Futures tumbled 2.2% in New York. Saudi Arabian Oil Co. cut prices for all grades to the U.S., the company said today in an e-mailed statement. The state-owned producer, known as Saudi Aramco, will sell Arab Light to clients in Asia for 10 cents less than Middle East benchmarks, compared with a November discount of $1.05. U.S. crude imports from Saudi Arabia fell to a four-year low last month.
“The Saudi move speaks to them wanting to preserve market share in the U.S., where it has slipped recently,” John Kilduff, a partner at Again Capital LLC, a New York-based hedge fund that focuses on energy, said by phone. “It looks like the Saudis are comfortable with prices and demand.”
WTI for December delivery fell $1.76 to close at $78.78 a barrel on the New York Mercantile Exchange. It was the lowest settlement since June 28, 2012. Prices lost 12% last month, the most since May 2012, and are down 20% this year. The volume of all futures traded was 9.7% above the 100-day average at 3:30 p.m. in New York.
Brent (NYMEX:SCZ14) for December settlement declined $1.08 to $84.78 a barrel on the London-based ICE Futures Europe exchange. Futures dropped 9.3% in October. Volume was 7.8% lower than the 100-day average. The European benchmark crude traded at a $6 premium to WTI, compared with $5.32 on Oct. 31.
Oil tumbled last month after Saudi Arabia, Iraq, Iran and Kuwait cut prices, leading to concern that OPEC members were fighting for market share. OPEC output rose to a 14-month high in October, according to Bloomberg estimates.
“If you have bullish oil bets you have to be on the verge of suicide,” Kyle Cooper, director of research with IAF Advisors and Cypress Energy Capital Management in Houston, said by phone. “This should have been a bullish event for Brent. Instead there was a slaughter.”
U.S. crude oil imports from the desert kingdom slipped to 609,000 barrels a day the week ended Oct. 3, according to preliminary data from the Energy Information Administration.
Demand for imports in the U.S. has fallen as the shale boom moved the country closer to energy independence. Crude output rose 0.4% to 8.97 million barrels in the week ended Oct. 24, the most since at least January 1983, according to EIA estimates. U.S. crude production will grow by a million barrels a day this year and next to reach 9.5 million in 2015, the most since 1970, the EIA said in its monthly Short-Term Energy Outlook on Oct. 7.
“The market is reacting as though Saudi Arabia is going to flood the Gulf and is going to compete with shale production,” Michael Hiley, head of energy OTC at LPS Partners Inc. in New York, said by phone.
Oil has collapsed into a bear market as leading members of the Organization of Petroleum Exporting Countries resisted calls to cut production even amid signs of slowing global demand. Members of the group, which pumps about 40% of the world’s crude, are engaged in an internal “price war” as they seek to defend their share of an oversupplied market, Iraqi Oil Minister Adel Abdul Mahdi said last week.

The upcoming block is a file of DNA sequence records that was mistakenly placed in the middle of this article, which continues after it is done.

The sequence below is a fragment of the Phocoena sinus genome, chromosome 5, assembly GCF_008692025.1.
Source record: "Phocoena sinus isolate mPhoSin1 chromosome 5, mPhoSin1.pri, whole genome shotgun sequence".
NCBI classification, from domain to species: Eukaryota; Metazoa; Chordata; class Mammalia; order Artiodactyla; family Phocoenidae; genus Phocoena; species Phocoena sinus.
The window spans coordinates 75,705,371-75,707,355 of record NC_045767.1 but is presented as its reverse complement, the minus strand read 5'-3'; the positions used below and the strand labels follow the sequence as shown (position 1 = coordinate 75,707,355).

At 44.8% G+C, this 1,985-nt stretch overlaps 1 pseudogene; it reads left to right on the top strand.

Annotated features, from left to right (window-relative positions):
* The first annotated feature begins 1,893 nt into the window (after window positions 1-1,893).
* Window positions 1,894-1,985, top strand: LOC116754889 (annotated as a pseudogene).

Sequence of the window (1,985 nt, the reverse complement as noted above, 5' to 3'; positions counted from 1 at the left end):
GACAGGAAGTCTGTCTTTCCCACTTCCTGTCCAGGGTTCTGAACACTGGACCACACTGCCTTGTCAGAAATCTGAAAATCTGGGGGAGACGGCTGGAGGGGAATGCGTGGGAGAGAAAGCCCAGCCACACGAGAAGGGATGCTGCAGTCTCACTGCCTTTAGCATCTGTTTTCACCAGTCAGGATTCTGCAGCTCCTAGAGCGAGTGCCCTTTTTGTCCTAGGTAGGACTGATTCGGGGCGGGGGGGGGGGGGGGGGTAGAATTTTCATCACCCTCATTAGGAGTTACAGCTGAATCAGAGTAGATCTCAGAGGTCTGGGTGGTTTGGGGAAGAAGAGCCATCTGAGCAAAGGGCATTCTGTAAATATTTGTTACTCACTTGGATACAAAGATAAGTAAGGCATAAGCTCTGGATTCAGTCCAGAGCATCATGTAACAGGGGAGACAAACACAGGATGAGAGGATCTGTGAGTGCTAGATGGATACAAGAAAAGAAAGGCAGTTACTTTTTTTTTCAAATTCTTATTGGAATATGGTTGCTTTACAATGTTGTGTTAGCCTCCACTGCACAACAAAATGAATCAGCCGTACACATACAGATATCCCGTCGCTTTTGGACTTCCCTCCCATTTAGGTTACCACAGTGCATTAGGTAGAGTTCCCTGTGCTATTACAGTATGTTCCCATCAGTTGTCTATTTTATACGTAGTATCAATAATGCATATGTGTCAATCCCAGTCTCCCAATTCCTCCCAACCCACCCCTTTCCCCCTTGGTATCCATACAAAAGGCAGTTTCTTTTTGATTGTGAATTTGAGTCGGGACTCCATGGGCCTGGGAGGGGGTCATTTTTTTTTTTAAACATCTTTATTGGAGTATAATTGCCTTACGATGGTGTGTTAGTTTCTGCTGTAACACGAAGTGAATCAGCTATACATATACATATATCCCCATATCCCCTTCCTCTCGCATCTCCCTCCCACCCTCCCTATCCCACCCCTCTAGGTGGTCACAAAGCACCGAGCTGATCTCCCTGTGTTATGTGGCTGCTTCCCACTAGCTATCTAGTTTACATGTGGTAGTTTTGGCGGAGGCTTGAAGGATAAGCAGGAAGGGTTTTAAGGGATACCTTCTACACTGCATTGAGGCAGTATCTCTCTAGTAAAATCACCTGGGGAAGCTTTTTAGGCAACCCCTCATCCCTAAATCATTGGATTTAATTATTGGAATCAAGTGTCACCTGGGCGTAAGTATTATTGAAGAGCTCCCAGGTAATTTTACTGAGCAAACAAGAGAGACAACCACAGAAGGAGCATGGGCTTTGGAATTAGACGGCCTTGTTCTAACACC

OPEC pumped 30.974 million barrels a day last month, the most since August 2013, according to a Bloomberg survey of oil companies, producers and analysts. The group is scheduled to meet next on Nov. 27 in Vienna.
“There’s a lot of crude out there,” Sarah Emerson, managing principal of ESAI Energy Inc. in Wakefield, Massachusetts, said by phone. “This market is going to remain very volatile. I wouldn’t be surprised if Brent tested $80 by the end of the year, but it could just as easily test $95.”
U.S. refineries operated at 86.6% of their capacity in the week ended Oct. 24, down 0.1 percentage point and the lowest level since March, according to the Energy Information Administration. Refiners schedule maintenance for September and October as they transition to winter from summer fuels.
“It looks like the Saudis are waiting for winter demand to bail them out,” Kilduff said.
December gasoline futures decreased 2.4% to settle at $2.1176 a gallon on the Nymex. Ultra low sulfur diesel for December delivery slipped 1% to $2.4899 a gallon.
Regular gasoline at U.S. pumps fell below $3 a gallon for the first time since December 2010 on Oct. 31. The average retail price dropped to $2.98 a gallon yesterday, according to Heathrow, Florida-based AAA, the nation’s biggest motoring group.
The dollar strengthened to an almost seven-year high versus the yen. A rising U.S. currency reduces the appeal of raw materials such as oil and gold as a store of value.
“The strength of the dollar continues to weigh on the commodities,” Tim Evans, an energy analyst at Citi Futures Perspective in New York, said by phone. “This is an established trend and appears set to continue.”
Money managers reduced net-long positions in WTI by 2.3% in the week ended Oct. 28, data from the U.S. Commodity Futures Trading Commission showed. Long positions, or bets on rising prices, retreated to the lowest level in 17 months. Net- long positions for Brent rose 3.8% to 54,715 contracts in the same period, according to data from ICE Futures Europe’s Commitments of Traders report.